‘TRANSITION GAME’ TRACES PARALLEL EVOLUTION OF BASKETBALL & CIVIL RIGHTS IN THE ’60S
Featuring the artwork of Howard Kanovitz, Lorna Simpson, Lucien Smith, & Richard Avedon, “Transition Game” at NYC’s Salon 94 Gallery serves to provide a snapshot into the parallel evolution of basketball and civil rights in America during the mid to late 1960s. In 1969, while America was reeling from assassinations, racial strife and an unpopular and costly war, something beautiful was happening on basketball courts across the nation. Basketball was not only becoming increasingly integrated, but also transitioning into a place where black individual expression was welcomed, even revered and imitated by one of the country’s most talented white players, ‘Pistol’ Pete Maravich. While the “Great White Hope” syndrome persisted in the Indiana heartland with Rick Mount, African American players like Charlie Scott of University of North Carolina and Mike Maloy of Davidson College were starring at major universities in the south and elsewhere. This shift set the stage for the coming years when black talent would dominate and create a major cultural ground shift in athletics, media and entertainment.
Kanovitz found the rhythms, fluidity and grace of basketball highly exciting. In the late winter of 1968, Sports Illustrated sent Kanovitz to seven college campuses to shoot preliminary photographs of the best players of the year in action. Then, back in his studio on New York’s Lower East Side, he arranged and rearranged the stances of each player, isolating individual styles, spirits and idiosyncrasies. Once his drawings were complete, Kanovitz laminated canvas “skins” onto lumber or special plywood boards, cut out the raw figures and meticulously painted them in acrylic. At a glance, the figures appear to be fully photographic. Even at close inspection, the painstaking brushwork is barely evident.
Avedon’s portrait of Lew Alcindor (later to be known as Kareem Abdul-Jabbar) from 1963, suggests the photographer’s appreciation for unmistakable bodily elegance. Grace and ease are on full display in Alcindor’s pose as he effortlessly palms the basketball. He stands supremely as the consummate new world athlete. Soon after Alcindor’s 1966 entry into the college game at UCLA, the NCAA voted to ban the slam dunk, the move that Alcindor had come to master. The slam dunk was not reinstated by the NCAA until 1976. As a player, he changed the rules of the game and would accelerate and continue to trigger the game’s evolution.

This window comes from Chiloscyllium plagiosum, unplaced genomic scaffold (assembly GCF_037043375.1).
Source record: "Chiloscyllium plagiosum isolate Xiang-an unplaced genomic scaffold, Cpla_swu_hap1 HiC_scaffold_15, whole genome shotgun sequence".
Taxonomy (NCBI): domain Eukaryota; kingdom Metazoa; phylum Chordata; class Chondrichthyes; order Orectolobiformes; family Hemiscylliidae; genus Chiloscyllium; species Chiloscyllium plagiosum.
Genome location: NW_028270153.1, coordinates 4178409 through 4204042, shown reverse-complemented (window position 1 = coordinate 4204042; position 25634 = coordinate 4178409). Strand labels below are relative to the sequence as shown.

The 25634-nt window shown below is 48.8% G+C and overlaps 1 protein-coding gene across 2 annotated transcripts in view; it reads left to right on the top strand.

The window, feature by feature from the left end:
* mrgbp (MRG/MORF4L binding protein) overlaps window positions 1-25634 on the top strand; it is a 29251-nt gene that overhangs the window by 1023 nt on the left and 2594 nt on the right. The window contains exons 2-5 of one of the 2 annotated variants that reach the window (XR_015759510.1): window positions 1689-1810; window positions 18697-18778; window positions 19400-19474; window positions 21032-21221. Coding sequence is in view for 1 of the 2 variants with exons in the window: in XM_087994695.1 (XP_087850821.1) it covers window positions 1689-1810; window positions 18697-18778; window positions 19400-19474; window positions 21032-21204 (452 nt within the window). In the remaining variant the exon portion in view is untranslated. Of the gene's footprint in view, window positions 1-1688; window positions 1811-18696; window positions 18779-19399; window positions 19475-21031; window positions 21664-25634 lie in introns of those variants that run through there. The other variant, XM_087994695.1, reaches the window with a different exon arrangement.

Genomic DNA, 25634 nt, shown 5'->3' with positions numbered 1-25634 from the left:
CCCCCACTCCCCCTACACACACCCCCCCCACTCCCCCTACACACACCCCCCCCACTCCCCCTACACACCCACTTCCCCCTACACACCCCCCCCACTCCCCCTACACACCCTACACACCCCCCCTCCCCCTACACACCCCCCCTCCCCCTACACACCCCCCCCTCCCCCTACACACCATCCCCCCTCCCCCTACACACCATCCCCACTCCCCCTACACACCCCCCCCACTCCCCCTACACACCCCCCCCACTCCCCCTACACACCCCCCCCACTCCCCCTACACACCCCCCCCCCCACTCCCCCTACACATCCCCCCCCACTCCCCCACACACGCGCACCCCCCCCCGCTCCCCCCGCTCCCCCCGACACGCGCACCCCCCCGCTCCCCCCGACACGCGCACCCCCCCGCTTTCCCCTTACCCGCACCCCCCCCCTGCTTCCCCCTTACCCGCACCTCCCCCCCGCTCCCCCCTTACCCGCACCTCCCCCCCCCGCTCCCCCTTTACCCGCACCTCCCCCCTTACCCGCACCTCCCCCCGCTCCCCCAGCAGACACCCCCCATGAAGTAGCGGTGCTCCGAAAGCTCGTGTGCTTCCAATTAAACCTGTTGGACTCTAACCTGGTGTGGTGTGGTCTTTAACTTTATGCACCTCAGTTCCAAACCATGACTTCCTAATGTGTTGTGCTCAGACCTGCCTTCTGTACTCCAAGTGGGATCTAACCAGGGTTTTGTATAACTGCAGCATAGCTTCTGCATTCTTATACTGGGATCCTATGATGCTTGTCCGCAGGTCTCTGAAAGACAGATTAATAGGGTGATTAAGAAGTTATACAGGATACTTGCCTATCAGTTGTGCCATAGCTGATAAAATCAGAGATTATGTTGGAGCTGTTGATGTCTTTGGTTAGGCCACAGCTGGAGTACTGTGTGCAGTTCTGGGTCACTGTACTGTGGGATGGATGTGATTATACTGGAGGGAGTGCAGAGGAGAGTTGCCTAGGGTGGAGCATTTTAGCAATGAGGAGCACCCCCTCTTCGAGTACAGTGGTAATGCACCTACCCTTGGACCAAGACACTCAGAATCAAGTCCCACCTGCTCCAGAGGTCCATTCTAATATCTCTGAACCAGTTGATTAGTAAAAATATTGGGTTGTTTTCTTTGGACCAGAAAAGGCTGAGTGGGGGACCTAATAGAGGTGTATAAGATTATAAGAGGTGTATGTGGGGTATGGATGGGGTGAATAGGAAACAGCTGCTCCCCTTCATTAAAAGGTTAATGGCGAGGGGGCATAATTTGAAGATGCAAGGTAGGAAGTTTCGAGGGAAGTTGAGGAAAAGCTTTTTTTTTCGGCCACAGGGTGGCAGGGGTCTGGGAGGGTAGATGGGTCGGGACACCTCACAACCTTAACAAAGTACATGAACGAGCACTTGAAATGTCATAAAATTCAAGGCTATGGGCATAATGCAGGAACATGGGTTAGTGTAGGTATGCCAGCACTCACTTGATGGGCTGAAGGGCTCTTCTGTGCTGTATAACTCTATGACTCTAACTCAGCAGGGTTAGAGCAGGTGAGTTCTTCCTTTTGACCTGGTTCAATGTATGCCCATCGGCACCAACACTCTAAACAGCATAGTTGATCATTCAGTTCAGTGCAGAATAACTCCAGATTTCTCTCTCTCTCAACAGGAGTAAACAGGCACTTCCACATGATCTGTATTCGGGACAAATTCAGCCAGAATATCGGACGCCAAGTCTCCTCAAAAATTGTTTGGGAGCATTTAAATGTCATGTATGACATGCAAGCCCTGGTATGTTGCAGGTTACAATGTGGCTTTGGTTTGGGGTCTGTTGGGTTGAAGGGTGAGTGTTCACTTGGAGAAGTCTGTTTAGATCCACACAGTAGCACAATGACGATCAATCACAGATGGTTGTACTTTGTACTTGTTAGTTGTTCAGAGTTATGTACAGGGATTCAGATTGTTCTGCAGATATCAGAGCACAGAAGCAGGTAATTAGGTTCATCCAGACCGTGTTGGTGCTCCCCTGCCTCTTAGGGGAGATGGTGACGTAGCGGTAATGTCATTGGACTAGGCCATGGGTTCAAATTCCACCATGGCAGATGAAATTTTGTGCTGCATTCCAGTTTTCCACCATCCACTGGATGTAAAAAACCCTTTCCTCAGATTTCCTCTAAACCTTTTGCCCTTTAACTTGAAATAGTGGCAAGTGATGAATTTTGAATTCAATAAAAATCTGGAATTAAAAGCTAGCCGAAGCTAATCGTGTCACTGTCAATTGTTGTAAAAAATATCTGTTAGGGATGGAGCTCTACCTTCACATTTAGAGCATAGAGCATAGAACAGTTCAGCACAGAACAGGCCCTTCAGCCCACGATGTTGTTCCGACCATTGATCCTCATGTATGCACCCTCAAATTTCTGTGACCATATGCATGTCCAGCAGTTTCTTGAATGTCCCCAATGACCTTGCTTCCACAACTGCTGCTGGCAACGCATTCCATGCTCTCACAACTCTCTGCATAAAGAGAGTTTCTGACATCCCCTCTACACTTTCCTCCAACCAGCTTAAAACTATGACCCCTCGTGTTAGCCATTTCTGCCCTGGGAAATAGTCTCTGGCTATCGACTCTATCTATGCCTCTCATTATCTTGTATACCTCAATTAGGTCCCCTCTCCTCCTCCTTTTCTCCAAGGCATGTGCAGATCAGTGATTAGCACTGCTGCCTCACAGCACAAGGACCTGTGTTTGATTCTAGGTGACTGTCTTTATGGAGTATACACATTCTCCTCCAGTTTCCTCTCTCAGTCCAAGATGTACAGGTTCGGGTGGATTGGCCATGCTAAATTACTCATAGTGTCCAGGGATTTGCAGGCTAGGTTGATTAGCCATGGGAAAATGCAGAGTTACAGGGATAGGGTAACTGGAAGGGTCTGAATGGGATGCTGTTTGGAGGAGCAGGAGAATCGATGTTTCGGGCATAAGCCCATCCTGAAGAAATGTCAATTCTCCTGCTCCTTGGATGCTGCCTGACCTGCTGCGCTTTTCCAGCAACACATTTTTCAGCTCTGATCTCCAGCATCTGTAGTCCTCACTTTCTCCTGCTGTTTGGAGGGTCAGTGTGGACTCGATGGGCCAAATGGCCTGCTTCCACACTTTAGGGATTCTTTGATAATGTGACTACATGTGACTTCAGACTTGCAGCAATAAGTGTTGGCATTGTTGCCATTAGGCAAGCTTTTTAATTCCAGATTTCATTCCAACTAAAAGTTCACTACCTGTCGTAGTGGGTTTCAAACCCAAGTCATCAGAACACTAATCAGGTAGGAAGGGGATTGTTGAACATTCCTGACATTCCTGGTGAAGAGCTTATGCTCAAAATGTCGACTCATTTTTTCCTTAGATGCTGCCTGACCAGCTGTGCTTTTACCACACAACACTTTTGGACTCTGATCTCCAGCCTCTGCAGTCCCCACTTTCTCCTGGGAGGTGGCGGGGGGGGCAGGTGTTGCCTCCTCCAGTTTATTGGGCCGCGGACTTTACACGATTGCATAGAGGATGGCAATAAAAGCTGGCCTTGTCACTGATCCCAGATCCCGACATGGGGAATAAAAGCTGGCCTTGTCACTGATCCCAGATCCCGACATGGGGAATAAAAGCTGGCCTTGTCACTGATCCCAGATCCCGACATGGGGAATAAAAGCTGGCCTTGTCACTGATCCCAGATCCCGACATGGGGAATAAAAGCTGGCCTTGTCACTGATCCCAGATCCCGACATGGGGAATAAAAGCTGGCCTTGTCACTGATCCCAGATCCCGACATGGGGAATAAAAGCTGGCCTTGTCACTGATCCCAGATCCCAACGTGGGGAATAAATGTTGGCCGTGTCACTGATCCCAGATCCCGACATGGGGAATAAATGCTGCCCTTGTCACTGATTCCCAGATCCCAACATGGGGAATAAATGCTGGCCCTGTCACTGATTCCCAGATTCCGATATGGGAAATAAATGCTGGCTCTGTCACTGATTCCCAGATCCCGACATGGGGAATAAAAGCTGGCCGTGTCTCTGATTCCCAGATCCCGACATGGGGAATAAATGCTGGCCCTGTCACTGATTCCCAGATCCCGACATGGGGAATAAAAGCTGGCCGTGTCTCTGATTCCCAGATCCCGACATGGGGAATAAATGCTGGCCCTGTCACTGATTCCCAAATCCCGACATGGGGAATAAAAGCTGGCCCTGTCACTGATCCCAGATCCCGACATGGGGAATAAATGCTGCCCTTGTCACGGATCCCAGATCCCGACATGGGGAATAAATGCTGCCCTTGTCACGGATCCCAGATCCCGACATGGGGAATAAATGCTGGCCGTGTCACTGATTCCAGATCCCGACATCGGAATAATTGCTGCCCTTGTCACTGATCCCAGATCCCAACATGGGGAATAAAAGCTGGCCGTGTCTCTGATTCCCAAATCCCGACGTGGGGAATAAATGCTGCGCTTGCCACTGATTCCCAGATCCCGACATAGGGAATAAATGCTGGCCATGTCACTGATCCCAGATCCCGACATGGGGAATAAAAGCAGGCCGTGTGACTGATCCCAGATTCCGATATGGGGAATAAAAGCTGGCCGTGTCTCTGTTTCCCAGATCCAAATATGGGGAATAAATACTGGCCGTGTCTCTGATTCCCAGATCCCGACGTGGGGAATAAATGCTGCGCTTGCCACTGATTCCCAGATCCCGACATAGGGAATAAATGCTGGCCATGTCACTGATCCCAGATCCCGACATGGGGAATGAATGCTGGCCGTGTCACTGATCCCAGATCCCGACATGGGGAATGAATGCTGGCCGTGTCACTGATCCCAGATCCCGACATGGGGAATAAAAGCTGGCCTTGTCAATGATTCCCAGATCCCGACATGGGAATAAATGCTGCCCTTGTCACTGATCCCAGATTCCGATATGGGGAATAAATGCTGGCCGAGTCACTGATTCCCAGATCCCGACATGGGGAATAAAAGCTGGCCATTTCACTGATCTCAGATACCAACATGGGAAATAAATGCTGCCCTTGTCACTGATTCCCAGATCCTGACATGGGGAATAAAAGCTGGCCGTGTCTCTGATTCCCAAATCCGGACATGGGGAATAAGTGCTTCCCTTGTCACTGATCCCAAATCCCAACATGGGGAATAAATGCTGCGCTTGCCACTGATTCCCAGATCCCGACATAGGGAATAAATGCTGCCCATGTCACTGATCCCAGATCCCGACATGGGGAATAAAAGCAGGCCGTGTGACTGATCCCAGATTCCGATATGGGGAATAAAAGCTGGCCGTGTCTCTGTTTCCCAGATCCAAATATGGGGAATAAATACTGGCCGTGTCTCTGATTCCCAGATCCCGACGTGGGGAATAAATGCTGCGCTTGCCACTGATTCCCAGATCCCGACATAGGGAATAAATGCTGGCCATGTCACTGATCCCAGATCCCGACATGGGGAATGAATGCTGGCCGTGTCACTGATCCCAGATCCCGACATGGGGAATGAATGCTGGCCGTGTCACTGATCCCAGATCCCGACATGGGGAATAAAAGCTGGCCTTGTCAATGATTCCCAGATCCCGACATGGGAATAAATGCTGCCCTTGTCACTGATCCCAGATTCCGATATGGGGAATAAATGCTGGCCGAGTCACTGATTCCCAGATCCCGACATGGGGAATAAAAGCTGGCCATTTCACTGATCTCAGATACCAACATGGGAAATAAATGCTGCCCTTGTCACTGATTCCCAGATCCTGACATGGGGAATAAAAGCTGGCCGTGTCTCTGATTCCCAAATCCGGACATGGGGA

Lorna Simpson’s Poets is an installation composed of 19 hand-altered photographs of high school basketball players from the 1950’s through the 1970’s that are paired with 19 aluminum sculptures. The Poets were and continue to be a basketball team from the Paul Laurence Dunbar High School in Baltimore, Maryland. In 1940, it was the second school in the city to graduate African American students. Simpson reprinted the found archival photographs, adding in by hand the crop marks that appeared on the original photos. The documents are paired with aluminum counterparts that reference the placement of the basketball but not the player. Emphasizing the pattern and presence of the ball alone, Simpson also underscores the pose of each player as it relates to the ball, associating posture with the construction of identity.
Lucien Smith’s Ark (Basketball) painting appropriates its indexical text from Bill Gutman’s book The Pictorial History of Basketball. The book details the origins of basketball from the collegiate to the professional game and illustrates it with black and white and color photographs. The silkscreen of the book’s index is framed behind protective Plexiglas, marking it for preservation like an “ark,” as a vessel that protects against extinction. The painting includes the names of all the players that Kanovitz depicted in the show, as well as Lew Alcindor.
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